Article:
Today, eggs and baskets. The University of Houstonís College of Engineering presents this series about the machines that make our civilization run, and the people whose ingenuity created them.
"Donít put all your eggs in one basket." Itís great advice, especially when it comes to money. But thereís a catch — a catch surfaced by Nobel laureate Harry Markowitz. And it can lead to big trouble.
To understand the catch, letís play a game. Weíll flip a coin. If it comes up heads, I pay you two million dollars. Not bad. But if it comes up tails, you pay me one million dollars. Itís still a great deal for you — my two million against your one million — but it carries a lot of risk. If you lose, youíll have a huge debt to pay. The risk is so high many of us wouldnít want to play, and shouldnít.
But the risk can be reduced with one small trick. Donít flip the coin once with a one-million-or-two-million outcome. Instead, convince me to flip the coin a million times with a one-dollar-or-two-dollar outcome. Now youíre not putting all your eggs in one basket. And with a little mathematics, we can make some very strong predictions.
With this new game, itís more likely to snow in Houston for the entire month of August than for you to lose any money. And with a 99.99999 percent chance, youíll win half a million dollars, give or take a couple of thousand. The chance of a two million dollar jackpot has evaporated. But youíve assured yourself of a smaller win while reducing your risk of loss to effectively nothing.
The catch that makes the game work is that the coin flips arenít correlated. When I flip a coin once, it has no effect on the outcome of the next flip, and thatís very important. Suppose instead we play with a two-headed or two-tailed coin but donít know which at the start. Then once we see the first flip, weíll know itís either all heads or all tails from there on out. The flips are now perfectly correlated, and youíre back to winning two million or losing one million, with nothing in between. You havenít reduced your risk at all.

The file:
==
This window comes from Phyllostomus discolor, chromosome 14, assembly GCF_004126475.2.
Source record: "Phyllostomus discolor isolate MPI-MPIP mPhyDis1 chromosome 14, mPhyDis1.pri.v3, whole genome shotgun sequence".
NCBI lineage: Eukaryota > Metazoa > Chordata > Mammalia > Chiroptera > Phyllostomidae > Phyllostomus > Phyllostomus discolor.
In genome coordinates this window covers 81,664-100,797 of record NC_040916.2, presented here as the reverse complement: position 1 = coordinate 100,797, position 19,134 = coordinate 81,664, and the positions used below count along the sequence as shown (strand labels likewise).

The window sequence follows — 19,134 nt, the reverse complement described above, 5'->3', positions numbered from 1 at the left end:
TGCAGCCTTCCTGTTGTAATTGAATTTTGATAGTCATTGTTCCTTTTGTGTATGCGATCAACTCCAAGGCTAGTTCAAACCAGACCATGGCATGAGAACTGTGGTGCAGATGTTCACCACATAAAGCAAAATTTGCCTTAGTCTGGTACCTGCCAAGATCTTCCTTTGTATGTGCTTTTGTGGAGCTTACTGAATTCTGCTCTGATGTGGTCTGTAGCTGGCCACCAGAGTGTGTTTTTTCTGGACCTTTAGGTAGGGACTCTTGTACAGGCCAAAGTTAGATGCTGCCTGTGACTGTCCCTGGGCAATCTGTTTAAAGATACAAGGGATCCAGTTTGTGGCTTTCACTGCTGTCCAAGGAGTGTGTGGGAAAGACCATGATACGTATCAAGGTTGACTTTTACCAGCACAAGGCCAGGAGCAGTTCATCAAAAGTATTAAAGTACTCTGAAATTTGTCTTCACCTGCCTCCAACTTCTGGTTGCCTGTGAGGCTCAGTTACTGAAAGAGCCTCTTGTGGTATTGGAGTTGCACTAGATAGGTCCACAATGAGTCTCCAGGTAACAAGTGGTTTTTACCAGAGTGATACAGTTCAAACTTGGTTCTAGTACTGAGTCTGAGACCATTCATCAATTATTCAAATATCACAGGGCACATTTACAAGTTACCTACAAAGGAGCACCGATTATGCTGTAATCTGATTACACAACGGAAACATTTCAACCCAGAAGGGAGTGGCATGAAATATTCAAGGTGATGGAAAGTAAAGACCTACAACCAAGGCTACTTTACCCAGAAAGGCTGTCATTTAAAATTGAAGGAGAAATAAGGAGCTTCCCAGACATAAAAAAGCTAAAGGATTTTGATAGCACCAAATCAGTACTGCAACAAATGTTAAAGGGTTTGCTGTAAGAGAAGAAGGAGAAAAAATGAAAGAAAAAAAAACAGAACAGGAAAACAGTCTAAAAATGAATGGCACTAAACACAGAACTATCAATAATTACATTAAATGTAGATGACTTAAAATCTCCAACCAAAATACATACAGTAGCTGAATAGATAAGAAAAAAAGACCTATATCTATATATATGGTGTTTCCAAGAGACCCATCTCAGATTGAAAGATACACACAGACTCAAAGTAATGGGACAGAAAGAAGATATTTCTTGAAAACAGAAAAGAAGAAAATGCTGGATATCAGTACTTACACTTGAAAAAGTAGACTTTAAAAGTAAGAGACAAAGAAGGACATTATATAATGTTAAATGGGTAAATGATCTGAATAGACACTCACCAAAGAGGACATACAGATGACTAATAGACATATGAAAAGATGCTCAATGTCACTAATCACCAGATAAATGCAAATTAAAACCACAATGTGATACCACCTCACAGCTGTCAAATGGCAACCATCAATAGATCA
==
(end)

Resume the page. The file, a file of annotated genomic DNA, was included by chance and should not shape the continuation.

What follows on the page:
Thanks in part to the work of Harry Markowitz, good financial analysts worry incessantly about the correlation of their coin flips — what amounts to the assets they buy. They donít want to buy a single asset; they want to buy a portfolio of assets such that when one fails, it doesnít portend failure in the others. If analysts arenít careful about the price correlation of their assets, they arenít reducing their risk — or at least not by as much as they think.
So how do financial analysts determine the price correlation of two assets? Itís not nearly as easy as looking at the two sides of a coin. Analysts have a wealth of data and powerful statistical tools, but ultimately humans must interpret the results. And as we know, human judgment isnít always perfect.
Iím Andy Boyd at the University of Houston, where weíre interested in the way inventive minds work.
Notes and references:
One of the factors that contributed to the 2008 financial disaster was a failure to appreciate the correlation between defaults on individual home mortgages. If defaults were truly uncorrelated, then individually risky mortgages could, in fact, be relatively safe when bundled together — just like the flipping of a coin with heads on one side and tails on the other. But the failures proved to be highly correlated, and quantitative analysts as a group failed to understand how correlated they were.
The picture of the eggs is from Wikimedia Commons. The pictures of the quarters are by E. A. Boyd.
The Engines of Our Ingenuity is
Copyright © 1988-2010 by John H. Lienhard.